Skip to contentSkip to navigation

Transmission, symptoms and screening for human papillomavirus (HPV)

How is HPV transmitted?

HPV often has no symptoms. You can be infected without knowing it and pass it on to your sexual partners.

Human papillomavirus (HPV) is transmitted from person to person through direct skin-to-skin contact and sexual contact. There are two types:

  • Low-risk, which is limited to genital warts
  • High-risk, which causes 70% of cervical cancers

Most women exposed to HPV will not develop cervical cancer. However, for some people, the infection can gradually turn into cancer if there is no screening and treatment.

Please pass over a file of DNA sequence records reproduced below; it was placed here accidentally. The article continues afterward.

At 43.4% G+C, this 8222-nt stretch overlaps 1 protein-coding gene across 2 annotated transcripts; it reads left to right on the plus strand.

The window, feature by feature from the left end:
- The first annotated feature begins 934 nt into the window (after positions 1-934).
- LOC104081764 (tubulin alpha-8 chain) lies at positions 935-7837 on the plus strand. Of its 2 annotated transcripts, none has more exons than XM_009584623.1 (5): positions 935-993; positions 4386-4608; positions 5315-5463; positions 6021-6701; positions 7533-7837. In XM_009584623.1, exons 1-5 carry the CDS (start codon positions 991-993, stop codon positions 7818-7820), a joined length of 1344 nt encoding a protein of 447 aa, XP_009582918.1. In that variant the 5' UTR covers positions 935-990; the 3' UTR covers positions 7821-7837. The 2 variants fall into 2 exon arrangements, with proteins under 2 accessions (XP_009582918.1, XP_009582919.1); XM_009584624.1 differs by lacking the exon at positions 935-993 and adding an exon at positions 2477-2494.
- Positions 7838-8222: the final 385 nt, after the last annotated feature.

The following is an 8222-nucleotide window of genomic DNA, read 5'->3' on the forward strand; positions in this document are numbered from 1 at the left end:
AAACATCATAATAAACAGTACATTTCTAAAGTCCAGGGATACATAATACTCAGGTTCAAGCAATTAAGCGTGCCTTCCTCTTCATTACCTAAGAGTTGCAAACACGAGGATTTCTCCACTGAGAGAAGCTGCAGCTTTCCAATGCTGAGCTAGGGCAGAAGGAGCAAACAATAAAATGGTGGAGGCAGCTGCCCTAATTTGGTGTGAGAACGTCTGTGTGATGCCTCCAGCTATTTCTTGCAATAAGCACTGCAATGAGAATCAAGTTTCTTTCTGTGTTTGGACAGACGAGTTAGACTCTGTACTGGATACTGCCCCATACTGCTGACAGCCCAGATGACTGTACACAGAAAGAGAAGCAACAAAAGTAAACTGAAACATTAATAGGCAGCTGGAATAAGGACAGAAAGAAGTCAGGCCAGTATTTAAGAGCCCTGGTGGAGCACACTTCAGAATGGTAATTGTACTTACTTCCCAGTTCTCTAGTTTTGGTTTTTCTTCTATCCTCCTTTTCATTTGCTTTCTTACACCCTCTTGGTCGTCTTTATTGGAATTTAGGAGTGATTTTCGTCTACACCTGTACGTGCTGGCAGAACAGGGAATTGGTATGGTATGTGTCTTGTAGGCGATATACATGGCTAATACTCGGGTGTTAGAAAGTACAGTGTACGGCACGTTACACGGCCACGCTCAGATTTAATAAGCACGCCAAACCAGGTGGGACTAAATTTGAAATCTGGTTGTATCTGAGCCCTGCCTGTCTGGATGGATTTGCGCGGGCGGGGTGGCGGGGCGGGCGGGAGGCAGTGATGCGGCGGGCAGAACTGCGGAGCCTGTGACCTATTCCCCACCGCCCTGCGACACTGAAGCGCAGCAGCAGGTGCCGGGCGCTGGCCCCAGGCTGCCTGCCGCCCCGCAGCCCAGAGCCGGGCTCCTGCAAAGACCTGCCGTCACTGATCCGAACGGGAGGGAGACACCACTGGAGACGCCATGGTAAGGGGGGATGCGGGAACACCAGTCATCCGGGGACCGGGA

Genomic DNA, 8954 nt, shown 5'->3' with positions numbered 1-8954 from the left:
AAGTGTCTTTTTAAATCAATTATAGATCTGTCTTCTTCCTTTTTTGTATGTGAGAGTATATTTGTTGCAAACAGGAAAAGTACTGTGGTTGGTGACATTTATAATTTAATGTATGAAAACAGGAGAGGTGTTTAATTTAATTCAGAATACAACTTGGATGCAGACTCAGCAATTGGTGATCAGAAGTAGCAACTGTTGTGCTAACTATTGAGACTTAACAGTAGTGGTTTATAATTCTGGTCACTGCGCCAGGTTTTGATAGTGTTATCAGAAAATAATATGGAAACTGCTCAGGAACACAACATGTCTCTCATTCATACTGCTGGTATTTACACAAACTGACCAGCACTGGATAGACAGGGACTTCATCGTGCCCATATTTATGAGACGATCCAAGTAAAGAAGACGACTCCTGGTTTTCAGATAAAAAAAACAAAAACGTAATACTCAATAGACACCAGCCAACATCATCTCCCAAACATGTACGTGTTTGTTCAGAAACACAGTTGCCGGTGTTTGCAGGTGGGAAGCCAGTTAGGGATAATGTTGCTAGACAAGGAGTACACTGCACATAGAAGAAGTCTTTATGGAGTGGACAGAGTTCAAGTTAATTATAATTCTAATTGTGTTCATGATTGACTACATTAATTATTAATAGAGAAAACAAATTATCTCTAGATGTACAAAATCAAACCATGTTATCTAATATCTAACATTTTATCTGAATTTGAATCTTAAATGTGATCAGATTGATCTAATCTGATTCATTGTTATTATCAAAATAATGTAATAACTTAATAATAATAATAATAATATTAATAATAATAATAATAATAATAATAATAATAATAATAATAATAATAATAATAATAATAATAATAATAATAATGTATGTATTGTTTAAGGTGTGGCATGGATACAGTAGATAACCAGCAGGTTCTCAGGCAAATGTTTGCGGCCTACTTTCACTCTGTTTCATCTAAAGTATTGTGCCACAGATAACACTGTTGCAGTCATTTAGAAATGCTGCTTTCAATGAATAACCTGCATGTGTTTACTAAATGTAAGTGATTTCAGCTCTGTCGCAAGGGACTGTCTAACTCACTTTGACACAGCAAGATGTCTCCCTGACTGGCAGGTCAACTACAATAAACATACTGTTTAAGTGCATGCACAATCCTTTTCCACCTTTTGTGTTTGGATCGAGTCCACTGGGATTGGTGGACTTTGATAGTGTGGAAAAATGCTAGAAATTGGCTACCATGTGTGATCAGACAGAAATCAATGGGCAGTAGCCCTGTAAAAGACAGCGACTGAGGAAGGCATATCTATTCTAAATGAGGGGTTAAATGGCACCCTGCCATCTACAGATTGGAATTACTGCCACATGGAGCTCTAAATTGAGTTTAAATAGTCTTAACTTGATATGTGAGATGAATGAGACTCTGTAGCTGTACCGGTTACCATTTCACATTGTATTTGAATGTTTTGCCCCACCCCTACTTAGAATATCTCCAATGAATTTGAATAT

What are the symptoms of HPV?

  • Symptoms may appear 2 to 3 months after infection or even years later.
  • HPV is characterized by soft or hard genital warts, which are pink, flesh-coloured, white, brown or grey. They can be similar to ordinary warts or look like cauliflower or rooster crests.
  • For women, these warts are found on the vulva, cervix, vagina and anus, and for men, on or under the foreskin, at the entrance to the urethra, on the penis and around the anus.

How to get tested?

Screening
Biron offers screening tests for all STBBIs. Most results are available to you within 24 hours.

For more information
If you have any questions or would like more information, please feel free to contact Biron Customer Service at 1 800-463-7674.